The Spanish Armada

The fiasco that was the Spanish Armada featured many things which seemed impressive. A massive flotilla of warships, Sir Francis Drake, fireships, a “Reverse Normandy” invasion plan, an intra-varsity Christian crusade. Unfortunately for Spain, only some of these things lived up to their hype, and most of them weren’t Spanish. In 1588 the English defeated the “invincible” Spanish Armada, striking a blow against the Spanish empire from which it never fully recovered.

The Armada had two nicknames: "Invincible Navy" and "Great and Most Merry Navy". Both terrible names, for different reasons.

If God allowed the Pope to be a betting man, he would have bet on the Spanish in the 16th century. Prevented from betting by workplace regulations, Pope Sixtus V (‘The Big Six-Five’) simply endorsed them. The Spanish were a rich and powerful Catholic empire not fond of the uppity English Protestants across the Channel. The Pope endorsed Spanish King Philip II’s plan to invade England, viewing it as a crusade and promising “Crusade money” should the invasion succeed. Philip lined up the Marquis of Santa Cruz as admiral, the Duke of Parma as general, and Pedro “Ten-Minute Paella” of Sevilla as fleet cook. Certainly an impressive lineup.

"Whoo boy, Your Highness, is this going to piss off the Catholics." "Quiet, you."

The English, under flaming Protestant Queen Elizabeth I, were not exactly innocent victims of Spanish  aggression. In the 1570s, Elizabeth gave Sir Francis Drake and other roguish sailors licenses to “wreck Spanish shoppe.” Drake and the other privateers raided Spanish port cities, attacked Spanish ships carrying New World silver and African slaves, all the while shamelessly hitting on Spanish women. The proceeds of these raids funded Protestant uprisings in Europe. The last straw was Elizabeth’s execution of the Catholic Mary Queen of Scots in 1587.

Spanish King Philip hatched a plan: assemble 130 ships under the Marquis’s command, secure the English channel, then rendezvous with the Duke of Parma’s army in the Netherlands. The armada would ferry the troops across the Channel to England in a classic “Reverse Normandy” invasion, and the Protestants, not being in His Sight, would be conquered. Impressive, no?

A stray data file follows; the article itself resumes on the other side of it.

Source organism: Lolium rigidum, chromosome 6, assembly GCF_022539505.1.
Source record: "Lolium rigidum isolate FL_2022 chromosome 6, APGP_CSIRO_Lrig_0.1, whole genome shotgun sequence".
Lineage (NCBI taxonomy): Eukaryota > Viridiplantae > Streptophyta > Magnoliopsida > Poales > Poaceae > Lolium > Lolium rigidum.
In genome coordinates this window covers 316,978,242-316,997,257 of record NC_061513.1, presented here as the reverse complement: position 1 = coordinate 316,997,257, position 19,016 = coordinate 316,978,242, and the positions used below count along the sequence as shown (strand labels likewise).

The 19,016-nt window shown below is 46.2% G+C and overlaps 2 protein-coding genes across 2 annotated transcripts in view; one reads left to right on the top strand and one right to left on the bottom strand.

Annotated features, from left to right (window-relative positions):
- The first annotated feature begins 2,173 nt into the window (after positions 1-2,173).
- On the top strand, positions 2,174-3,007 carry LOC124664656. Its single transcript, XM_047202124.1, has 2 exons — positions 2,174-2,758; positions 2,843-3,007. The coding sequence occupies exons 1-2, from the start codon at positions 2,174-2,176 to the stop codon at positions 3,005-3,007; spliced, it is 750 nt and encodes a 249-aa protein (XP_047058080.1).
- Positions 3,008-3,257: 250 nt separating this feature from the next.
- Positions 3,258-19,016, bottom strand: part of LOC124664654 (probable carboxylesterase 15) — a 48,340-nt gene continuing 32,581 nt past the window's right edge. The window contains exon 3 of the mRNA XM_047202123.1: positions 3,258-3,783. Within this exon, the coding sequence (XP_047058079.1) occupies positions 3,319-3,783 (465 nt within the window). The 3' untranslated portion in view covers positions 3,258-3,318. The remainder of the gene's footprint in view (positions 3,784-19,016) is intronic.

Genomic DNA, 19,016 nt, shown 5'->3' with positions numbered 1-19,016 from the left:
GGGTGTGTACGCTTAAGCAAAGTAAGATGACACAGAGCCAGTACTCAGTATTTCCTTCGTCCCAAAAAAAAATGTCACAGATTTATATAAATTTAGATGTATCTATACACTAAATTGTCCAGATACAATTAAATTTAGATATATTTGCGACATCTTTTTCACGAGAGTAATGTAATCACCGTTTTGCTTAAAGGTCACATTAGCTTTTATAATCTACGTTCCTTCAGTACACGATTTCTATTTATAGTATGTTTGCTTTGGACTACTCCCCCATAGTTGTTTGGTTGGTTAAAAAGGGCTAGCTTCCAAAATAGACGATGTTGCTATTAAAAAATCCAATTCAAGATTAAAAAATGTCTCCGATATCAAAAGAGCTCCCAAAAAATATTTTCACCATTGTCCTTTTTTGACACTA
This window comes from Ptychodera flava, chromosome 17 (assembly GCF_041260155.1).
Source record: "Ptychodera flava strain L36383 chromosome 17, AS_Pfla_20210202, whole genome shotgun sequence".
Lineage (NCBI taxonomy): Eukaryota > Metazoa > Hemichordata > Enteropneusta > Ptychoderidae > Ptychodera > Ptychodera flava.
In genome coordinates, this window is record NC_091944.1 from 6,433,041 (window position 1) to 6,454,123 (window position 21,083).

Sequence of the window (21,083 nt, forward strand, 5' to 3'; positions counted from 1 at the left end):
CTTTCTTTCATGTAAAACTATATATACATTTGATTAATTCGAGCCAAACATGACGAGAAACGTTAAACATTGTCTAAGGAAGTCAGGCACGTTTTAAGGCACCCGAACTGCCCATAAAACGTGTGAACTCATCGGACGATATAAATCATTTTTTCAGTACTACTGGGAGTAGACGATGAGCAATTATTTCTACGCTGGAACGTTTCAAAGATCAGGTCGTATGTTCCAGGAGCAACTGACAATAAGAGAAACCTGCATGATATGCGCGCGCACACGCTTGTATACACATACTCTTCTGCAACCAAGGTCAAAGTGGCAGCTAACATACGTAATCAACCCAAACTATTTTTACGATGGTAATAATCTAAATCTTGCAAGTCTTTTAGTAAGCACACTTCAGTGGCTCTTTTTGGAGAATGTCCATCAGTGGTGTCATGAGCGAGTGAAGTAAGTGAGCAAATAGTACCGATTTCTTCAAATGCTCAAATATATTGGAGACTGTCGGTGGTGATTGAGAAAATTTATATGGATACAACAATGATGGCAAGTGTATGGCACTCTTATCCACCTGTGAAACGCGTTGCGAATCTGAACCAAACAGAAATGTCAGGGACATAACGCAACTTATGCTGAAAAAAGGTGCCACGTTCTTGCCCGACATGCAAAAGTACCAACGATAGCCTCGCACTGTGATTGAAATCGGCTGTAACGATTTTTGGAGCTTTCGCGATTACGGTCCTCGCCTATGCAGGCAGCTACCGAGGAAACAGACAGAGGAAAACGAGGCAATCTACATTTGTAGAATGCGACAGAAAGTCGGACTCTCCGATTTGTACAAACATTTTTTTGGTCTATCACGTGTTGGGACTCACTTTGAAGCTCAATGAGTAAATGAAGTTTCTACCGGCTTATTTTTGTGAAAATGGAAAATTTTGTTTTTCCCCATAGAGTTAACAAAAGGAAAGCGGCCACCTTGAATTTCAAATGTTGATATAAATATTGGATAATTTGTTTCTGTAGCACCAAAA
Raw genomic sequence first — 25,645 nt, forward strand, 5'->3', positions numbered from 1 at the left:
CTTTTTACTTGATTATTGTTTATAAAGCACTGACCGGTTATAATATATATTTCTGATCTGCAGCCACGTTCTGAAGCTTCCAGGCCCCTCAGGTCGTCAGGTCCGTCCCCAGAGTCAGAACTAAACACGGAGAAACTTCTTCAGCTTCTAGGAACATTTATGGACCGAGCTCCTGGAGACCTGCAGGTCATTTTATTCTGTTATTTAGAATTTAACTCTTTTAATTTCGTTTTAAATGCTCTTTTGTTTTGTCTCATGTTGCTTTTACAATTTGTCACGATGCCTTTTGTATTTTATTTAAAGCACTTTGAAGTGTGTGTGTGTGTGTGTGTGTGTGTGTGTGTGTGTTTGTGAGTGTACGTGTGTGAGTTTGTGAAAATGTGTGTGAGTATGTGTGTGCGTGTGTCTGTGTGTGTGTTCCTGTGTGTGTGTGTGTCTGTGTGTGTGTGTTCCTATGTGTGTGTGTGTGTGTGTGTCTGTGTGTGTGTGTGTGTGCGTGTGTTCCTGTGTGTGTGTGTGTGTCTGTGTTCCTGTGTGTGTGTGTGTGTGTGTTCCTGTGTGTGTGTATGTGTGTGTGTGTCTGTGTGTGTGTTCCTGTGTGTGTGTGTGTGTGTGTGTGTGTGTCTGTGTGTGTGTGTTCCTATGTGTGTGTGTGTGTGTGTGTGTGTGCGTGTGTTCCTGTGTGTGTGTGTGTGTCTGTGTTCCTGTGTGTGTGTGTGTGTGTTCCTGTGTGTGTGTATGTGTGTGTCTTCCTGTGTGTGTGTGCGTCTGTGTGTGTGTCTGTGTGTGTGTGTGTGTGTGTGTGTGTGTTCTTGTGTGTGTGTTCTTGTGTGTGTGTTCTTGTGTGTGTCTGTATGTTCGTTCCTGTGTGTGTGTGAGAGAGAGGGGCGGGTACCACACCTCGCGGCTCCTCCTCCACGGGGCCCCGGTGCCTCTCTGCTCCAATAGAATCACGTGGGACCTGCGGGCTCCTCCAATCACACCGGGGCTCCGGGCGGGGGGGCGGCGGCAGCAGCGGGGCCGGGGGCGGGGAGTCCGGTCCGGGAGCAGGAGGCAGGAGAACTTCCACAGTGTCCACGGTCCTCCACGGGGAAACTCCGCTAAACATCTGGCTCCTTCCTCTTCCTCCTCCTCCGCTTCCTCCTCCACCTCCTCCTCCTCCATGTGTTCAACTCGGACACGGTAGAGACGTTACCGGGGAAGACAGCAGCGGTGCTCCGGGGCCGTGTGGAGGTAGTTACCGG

Ah, the best-laid plans of Popes and Kings. Philip argued with the Marquis over the size of the armada. The Marquis wanted 510 ships, Philip gave him 130, so the Marquis unexpectedly died. Meanwhile, Drake preemptively attacked the Spanish and Portuguese coast, destroying supplies for the Armada and gaining intelligence (including +3 to initiative rolls). Yet finally, commanded by the less-able Duke of Medina-Sidonia (a 2nd-tier Dukedom relegated from the Premier League), the Armada set sail for the Channel.

Marquis: "130 ships? 130 SHIPS! Why you little-gggaaakkk!" *whump*

Drake and the English ships gained strategic position within the Channel while harrying the larger Spanish fleet. The evening of July 28th, 1588 found the Spanish fleet anchored tightly together off the coast of Northern France. At midnight the English, perhaps playing to their enemies’ religious proclivities, sent eight fireships downwind toward the Spanish fleet. Fireships (as if we all didn’t already know) are empty hulls filled with tar, brimstone and gunpowder, lit spectacularly on fire and cast toward the enemy. Impressive certainly, but the Spanish thought they were “hellburners,” demonic floating bombs their Catholic grandmothers warned them about as children. The Spanish ships cut their anchors and scattered. No ships were lost, but the Spanish formation was disrupted and the English moved in for battle.

In the ensuing Battle of Gravelines, the English sank five Spanish ships and damaged many more. The Spanish sailors were trained to fire their cannons once, then close range and prepare to board yee scurvy perros! The English ships were more maneuverable, in better position in the water, had a longer range of cannon, and could fire repeatedly. The English drove the Spanish north, away from the Spaniards’ planned meeting point with Parma’s army, and pursued them until it was clear they would not return south.